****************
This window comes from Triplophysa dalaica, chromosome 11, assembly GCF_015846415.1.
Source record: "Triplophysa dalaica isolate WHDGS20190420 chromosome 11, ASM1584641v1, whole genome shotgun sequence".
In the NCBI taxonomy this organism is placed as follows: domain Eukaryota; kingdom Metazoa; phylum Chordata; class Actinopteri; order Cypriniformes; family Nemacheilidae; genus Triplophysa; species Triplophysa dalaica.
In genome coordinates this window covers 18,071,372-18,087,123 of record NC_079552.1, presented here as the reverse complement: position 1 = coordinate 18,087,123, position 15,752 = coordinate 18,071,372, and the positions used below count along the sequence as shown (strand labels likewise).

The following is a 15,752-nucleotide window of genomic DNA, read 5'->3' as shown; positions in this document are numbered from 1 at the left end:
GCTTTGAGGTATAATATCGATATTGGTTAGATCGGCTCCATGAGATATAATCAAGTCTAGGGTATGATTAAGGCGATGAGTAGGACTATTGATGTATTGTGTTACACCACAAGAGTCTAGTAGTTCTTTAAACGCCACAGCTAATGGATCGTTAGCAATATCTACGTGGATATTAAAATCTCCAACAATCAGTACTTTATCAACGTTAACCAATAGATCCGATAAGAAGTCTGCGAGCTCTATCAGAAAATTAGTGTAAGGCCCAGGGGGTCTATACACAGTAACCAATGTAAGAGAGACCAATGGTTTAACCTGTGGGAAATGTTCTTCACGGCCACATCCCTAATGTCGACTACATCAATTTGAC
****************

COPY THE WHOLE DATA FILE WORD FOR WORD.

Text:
This window comes from Triplophysa dalaica, chromosome 11, assembly GCF_015846415.1.
Source record: "Triplophysa dalaica isolate WHDGS20190420 chromosome 11, ASM1584641v1, whole genome shotgun sequence".
In the NCBI taxonomy this organism is placed as follows: domain Eukaryota; kingdom Metazoa; phylum Chordata; class Actinopteri; order Cypriniformes; family Nemacheilidae; genus Triplophysa; species Triplophysa dalaica.
In genome coordinates this window covers 18,071,372-18,087,123 of record NC_079552.1, presented here as the reverse complement: position 1 = coordinate 18,087,123, position 15,752 = coordinate 18,071,372, and the positions used below count along the sequence as shown (strand labels likewise).

The following is a 15,752-nucleotide window of genomic DNA, read 5'->3' as shown; positions in this document are numbered from 1 at the left end:
GCTTTGAGGTATAATATCGATATTGGTTAGATCGGCTCCATGAGATATAATCAAGTCTAGGGTATGATTAAGGCGATGAGTAGGACTATTGATGTATTGTGTTACACCACAAGAGTCTAGTAGTTCTTTAAACGCCACAGCTAATGGATCGTTAGCAATATCTACGTGGATATTAAAATCTCCAACAATCAGTACTTTATCAACGTTAACCAATAGATCCGATAAGAAGTCTGCGAGCTCTATCAGAAAATTAGTGTAAGGCCCAGGGGGTCTATACACAGTAACCAATGTAAGAGAGACCAATGGTTTAACCTGTGGGAAATGTTCTTCACGGCCACATCCCTAATGTCGACTACATCAATTTGAC